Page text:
Let’s forget about the Pope’s retirement, OK? Not that it doesn’t have huge implications for the theology of the Church and the role of future tenants of St. Peter’s see, but none of that is an electoral matter. And please, let’s pay no further attention to the antics of Silvio Berlusconi, that bad little boy who wants all our attention, all the time. Just ignore him. Let’s notice instead where the Italian electoral campaign is really happening, where it has always been happening, and where in the aftermath of next Sunday’s vote all the political action will be concentrated. Let’s look at the wonderful triangulation between Pier Luigi Bersani, Nichi Vendola, and Mario Monti.
For background, recall that Bersani and Vendola both came of age in the old Italian Communist Party, both participated in the Rifondazione movement in the ’90s, and both retain a fondness for working people and the venerable culture of the Left that comes with that territory. When Bersani was consolidating his hold on the big-tent Democratic Party a half-decade ago, Vendola still held on to his Left purism, enough so, some say, that he helped bring down Romano Prodi’s center-leaning government in 2008. Since then his SEL (Left Ecologist Freedom) Party has governed Puglia with a red/green slant, but has embraced as well the business growth and market logic that have made Puglia a rare success story in Italy’s Mezzogiorno.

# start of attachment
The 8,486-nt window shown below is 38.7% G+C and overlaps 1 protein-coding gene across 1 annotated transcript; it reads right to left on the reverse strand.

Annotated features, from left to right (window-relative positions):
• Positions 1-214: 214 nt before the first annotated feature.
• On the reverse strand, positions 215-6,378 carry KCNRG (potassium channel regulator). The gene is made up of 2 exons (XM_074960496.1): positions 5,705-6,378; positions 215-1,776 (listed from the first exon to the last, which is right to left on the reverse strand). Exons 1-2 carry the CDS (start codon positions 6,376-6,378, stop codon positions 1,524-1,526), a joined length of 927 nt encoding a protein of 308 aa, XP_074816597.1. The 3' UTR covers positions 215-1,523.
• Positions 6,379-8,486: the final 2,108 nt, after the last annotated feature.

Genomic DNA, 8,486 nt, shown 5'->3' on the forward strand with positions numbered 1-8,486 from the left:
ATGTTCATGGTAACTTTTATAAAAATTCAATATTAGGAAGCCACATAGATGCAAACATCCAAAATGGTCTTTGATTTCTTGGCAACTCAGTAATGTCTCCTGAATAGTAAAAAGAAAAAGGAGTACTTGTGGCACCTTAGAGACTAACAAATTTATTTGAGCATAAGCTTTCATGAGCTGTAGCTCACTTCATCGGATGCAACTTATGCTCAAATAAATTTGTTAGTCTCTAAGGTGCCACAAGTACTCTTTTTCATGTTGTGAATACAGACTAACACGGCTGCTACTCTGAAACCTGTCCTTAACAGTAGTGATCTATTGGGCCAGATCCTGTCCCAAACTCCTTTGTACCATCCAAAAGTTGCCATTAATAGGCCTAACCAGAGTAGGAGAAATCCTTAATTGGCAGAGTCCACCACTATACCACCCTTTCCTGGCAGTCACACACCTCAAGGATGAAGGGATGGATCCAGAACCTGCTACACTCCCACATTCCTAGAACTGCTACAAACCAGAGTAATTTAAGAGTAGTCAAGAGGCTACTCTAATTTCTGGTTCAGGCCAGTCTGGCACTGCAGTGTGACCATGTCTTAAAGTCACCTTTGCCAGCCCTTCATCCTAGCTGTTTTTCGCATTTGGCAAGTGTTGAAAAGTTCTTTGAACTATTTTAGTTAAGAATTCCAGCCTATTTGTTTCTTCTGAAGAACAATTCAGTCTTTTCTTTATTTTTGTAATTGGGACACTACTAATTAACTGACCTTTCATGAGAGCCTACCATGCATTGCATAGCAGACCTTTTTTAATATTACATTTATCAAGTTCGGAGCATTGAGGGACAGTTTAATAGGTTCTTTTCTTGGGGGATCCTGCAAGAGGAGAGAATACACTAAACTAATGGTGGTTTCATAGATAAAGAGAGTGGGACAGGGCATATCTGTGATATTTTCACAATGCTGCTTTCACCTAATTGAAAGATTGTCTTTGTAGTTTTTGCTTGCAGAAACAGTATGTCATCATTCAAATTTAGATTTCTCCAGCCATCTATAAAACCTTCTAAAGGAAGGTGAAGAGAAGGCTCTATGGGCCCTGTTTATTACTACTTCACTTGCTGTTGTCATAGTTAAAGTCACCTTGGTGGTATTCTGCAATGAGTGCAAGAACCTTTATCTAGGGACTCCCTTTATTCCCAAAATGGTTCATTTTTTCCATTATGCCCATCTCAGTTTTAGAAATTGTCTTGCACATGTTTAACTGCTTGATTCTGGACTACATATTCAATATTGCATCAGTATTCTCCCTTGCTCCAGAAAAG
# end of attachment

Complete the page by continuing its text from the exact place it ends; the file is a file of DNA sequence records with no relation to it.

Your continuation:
What does any of this have to do with the technocratic Monti, the former EU Commissioner, professor at an elite business school, unelected premier in the ‘government of the professors’ that made Italy take its austerity medicine for the last year? Well, all parties declare a grudging mutual respect, and indeed Bersani’s PD was a solid if reluctant pillar of Monti’s reformist government until Berlusconi chose to kick out the props and make it fall. More to the point right now, though Bersani still polls well ahead in the race for the lower house, and thus the premiership, his alliance seems unlikely to pick up enough seats in the regionally skewed Senate to control it. He can’t govern without it. SEL’s seats won’t do it–he’ll need the centrist senators controlled by Monti. Which may explain that grudging but persistent respect.
Meanwhile day after day Vendola and Monti go at each other, like rival siblings competing for the attentions of a fond but slightly absent-minded father. Except of course for a few things: Bersani’s aloofness is anything but accidental, Monti HATES being bracketed with a leftist politican, and the differences they are flourishing are the essential policy questions that will determine Italy’s future. Such as:
- On Monday Monti declared he could sit in the same government with Vendola as long as it was ‘reformist’; Vendola quickly noted that for Monti ‘reform’ means rolling back workers’ rights, while for his part those rights are the cornerstone of any reform.
- Vendola has consistently deplored the benefit reductions Monti has imposed at the behest of the ECB, referring yesterday to his austerity measures as the “same old conservative ideology.” Bersani meanwhile lamented Monti’s “lack of gratitude” for the support his government received from Bersani’s Democrats.